Surrogacy is an arrangement whereby a woman agrees to become pregnant and deliver a child for another individual or couple. She may be the child’s genetic mother (traditional surrogate), or she may gestate a child (gestational carrier) from the intended mother’s eggs and the intended father’s sperm, donated gametes, or a combination of the intended parents’ and donor gametes, with the intent that the intended parents will become the legal parents of the child.
In atraditional surrogacy, the surrogate is pregnant with her own biological child, but this child was conceived with the intention of relinquishing the child to be raised by others such as the biological father and possibly his spouse or partner. Therefore, after the birth of the child, the traditional surrogate must agree to relinquish her parental rights through an adoption proceeding in order for the intended parents to establish their legal parentage of the child. Traditional surrogacy is legally high-risk and is prohibited in some jurisdictions.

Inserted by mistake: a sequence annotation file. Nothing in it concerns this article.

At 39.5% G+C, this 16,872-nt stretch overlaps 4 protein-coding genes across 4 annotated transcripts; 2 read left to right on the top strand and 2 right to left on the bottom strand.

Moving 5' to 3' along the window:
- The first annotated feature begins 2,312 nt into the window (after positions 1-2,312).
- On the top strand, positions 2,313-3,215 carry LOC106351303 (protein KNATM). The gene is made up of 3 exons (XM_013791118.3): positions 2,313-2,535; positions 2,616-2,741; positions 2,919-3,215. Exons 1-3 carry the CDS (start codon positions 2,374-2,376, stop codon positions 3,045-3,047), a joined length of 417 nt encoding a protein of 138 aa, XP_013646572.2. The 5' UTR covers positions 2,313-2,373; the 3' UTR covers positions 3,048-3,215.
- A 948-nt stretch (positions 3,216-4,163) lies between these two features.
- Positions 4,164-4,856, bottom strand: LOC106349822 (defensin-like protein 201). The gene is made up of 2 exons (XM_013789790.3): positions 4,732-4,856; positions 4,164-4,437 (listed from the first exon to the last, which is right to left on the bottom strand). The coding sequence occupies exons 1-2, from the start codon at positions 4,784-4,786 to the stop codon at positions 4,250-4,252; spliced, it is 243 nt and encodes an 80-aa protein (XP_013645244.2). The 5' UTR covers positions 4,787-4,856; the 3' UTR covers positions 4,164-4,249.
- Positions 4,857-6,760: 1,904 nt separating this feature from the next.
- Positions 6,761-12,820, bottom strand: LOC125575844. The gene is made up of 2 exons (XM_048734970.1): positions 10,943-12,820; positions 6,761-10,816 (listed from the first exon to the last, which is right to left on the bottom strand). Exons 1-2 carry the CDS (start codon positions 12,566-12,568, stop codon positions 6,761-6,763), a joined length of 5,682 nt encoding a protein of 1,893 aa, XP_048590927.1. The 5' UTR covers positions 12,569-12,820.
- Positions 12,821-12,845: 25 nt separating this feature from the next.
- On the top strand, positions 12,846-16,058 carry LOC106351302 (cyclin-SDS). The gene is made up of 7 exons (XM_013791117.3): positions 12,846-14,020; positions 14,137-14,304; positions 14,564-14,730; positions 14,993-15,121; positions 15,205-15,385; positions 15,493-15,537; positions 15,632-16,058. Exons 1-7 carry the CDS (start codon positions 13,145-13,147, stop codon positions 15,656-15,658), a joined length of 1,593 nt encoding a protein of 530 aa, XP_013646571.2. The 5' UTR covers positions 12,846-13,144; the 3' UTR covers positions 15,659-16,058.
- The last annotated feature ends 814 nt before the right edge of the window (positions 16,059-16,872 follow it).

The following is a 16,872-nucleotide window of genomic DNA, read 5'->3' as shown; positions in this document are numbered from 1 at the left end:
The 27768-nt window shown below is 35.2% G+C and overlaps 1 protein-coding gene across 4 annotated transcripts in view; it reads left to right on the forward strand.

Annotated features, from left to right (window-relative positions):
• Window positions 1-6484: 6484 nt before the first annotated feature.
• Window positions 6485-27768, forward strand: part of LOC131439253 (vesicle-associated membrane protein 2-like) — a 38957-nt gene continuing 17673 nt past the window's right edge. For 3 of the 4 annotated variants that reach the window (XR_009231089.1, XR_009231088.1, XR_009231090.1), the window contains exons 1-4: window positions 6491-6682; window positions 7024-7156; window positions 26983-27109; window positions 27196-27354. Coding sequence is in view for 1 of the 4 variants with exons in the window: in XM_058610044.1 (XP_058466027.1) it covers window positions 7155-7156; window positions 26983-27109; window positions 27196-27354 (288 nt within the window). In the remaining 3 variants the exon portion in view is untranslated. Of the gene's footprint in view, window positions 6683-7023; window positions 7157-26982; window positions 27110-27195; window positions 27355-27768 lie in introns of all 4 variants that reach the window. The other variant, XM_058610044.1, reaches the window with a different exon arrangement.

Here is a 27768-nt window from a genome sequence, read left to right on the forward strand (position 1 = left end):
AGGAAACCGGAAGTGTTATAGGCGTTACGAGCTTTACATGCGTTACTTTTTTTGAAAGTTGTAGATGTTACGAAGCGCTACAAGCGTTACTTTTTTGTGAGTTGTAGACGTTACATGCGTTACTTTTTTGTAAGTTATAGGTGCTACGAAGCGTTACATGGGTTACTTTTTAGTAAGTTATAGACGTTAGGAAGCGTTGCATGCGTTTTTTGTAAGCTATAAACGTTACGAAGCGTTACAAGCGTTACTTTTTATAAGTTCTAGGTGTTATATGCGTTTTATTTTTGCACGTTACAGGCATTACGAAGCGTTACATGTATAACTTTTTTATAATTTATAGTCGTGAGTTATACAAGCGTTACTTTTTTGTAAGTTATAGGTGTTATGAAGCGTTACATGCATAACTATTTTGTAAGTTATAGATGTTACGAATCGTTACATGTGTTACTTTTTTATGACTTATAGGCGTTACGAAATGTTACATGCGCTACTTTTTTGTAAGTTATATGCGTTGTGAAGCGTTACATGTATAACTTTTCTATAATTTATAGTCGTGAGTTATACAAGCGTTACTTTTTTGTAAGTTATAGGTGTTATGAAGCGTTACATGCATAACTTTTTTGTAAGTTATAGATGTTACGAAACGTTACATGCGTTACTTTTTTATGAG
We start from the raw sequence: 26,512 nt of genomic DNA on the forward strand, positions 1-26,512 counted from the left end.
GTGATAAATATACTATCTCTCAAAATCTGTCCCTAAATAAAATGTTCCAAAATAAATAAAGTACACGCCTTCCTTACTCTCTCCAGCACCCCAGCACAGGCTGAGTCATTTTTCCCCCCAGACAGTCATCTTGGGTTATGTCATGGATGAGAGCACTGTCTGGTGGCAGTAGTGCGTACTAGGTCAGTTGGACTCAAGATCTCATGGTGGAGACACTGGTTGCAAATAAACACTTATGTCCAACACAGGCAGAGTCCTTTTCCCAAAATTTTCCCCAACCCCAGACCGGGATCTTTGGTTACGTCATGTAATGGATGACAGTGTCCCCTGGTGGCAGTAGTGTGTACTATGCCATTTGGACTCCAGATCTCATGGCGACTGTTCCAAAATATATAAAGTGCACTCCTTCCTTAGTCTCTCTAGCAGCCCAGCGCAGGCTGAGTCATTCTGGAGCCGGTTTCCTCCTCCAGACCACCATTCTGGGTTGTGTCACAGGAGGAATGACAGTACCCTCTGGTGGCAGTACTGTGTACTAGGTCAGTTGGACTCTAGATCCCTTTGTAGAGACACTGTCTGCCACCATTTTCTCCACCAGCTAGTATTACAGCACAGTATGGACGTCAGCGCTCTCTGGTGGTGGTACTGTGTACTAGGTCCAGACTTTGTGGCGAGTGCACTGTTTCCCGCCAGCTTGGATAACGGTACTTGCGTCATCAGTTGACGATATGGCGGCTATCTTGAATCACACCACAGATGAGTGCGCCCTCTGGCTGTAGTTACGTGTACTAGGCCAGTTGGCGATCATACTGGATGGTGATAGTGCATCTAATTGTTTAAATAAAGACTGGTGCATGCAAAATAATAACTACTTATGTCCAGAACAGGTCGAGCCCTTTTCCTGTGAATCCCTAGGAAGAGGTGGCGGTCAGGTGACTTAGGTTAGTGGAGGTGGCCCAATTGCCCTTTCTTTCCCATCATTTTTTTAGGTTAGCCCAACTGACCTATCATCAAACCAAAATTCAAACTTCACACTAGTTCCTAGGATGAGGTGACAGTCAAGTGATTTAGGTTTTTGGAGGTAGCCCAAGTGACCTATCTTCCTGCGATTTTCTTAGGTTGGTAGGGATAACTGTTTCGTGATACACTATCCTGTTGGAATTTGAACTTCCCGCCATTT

In gestational surrogacy, a woman is implanted with an embryo that is not genetically her own, and she gives birth to a child whom she will not raise. After the birth, the gestational carrier places the child with the intended parents who will become the legal parents. While this process is much less risky than traditional surrogacy, the legal agreement between the gestational carrier and the intended parents must be carefully drafted and reviewed by experienced ART attorneys to ensure that the rights of all the parties, including the child, are protected. It is important for all the parties to be represented by experienced ART attorneys in the drafting and reviewing of the parentage agreement and in securing the legal rights and responsibilities of the intended parents through court orders, where required. The laws relating to surrogacy and the parentage of children vary significantly from state to state. In some states, compensated surrogacy is tightly controlled or even illegal, and in others, it is not regulated at all. It is important to retain an attorney experienced in ART, and in surrogacy specifically, in your jurisdiction prior to entering into any surrogacy arrangements.